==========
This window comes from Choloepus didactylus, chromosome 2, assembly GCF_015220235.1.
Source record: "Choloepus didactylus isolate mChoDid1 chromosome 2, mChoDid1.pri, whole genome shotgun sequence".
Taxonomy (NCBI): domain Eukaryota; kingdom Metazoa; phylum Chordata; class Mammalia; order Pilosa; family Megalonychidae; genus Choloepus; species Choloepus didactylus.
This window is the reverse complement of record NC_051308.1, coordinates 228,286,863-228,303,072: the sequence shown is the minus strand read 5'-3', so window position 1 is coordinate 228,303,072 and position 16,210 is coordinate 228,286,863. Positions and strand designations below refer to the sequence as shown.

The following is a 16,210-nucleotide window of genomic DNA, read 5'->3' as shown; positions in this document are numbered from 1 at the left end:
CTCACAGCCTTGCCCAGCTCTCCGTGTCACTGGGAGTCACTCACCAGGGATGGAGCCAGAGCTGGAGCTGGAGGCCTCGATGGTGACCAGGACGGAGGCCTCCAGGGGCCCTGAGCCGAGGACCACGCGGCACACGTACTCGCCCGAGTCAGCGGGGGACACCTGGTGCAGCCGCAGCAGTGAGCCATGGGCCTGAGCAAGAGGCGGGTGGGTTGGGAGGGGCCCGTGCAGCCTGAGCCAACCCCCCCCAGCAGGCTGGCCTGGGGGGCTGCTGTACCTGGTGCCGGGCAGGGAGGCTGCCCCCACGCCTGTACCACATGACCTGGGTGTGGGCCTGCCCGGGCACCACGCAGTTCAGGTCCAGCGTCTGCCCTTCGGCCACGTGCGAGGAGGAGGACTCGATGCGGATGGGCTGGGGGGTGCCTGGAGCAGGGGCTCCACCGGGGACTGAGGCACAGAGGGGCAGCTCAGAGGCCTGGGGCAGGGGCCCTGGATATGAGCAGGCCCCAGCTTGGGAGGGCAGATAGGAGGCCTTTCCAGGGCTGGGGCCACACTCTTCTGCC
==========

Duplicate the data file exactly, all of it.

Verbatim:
This window comes from Choloepus didactylus, chromosome 2, assembly GCF_015220235.1.
Source record: "Choloepus didactylus isolate mChoDid1 chromosome 2, mChoDid1.pri, whole genome shotgun sequence".
Taxonomy (NCBI): domain Eukaryota; kingdom Metazoa; phylum Chordata; class Mammalia; order Pilosa; family Megalonychidae; genus Choloepus; species Choloepus didactylus.
This window is the reverse complement of record NC_051308.1, coordinates 228,286,863-228,303,072: the sequence shown is the minus strand read 5'-3', so window position 1 is coordinate 228,303,072 and position 16,210 is coordinate 228,286,863. Positions and strand designations below refer to the sequence as shown.

The following is a 16,210-nucleotide window of genomic DNA, read 5'->3' as shown; positions in this document are numbered from 1 at the left end:
CTCACAGCCTTGCCCAGCTCTCCGTGTCACTGGGAGTCACTCACCAGGGATGGAGCCAGAGCTGGAGCTGGAGGCCTCGATGGTGACCAGGACGGAGGCCTCCAGGGGCCCTGAGCCGAGGACCACGCGGCACACGTACTCGCCCGAGTCAGCGGGGGACACCTGGTGCAGCCGCAGCAGTGAGCCATGGGCCTGAGCAAGAGGCGGGTGGGTTGGGAGGGGCCCGTGCAGCCTGAGCCAACCCCCCCCAGCAGGCTGGCCTGGGGGGCTGCTGTACCTGGTGCCGGGCAGGGAGGCTGCCCCCACGCCTGTACCACATGACCTGGGTGTGGGCCTGCCCGGGCACCACGCAGTTCAGGTCCAGCGTCTGCCCTTCGGCCACGTGCGAGGAGGAGGACTCGATGCGGATGGGCTGGGGGGTGCCTGGAGCAGGGGCTCCACCGGGGACTGAGGCACAGAGGGGCAGCTCAGAGGCCTGGGGCAGGGGCCCTGGATATGAGCAGGCCCCAGCTTGGGAGGGCAGATAGGAGGCCTTTCCAGGGCTGGGGCCACACTCTTCTGCC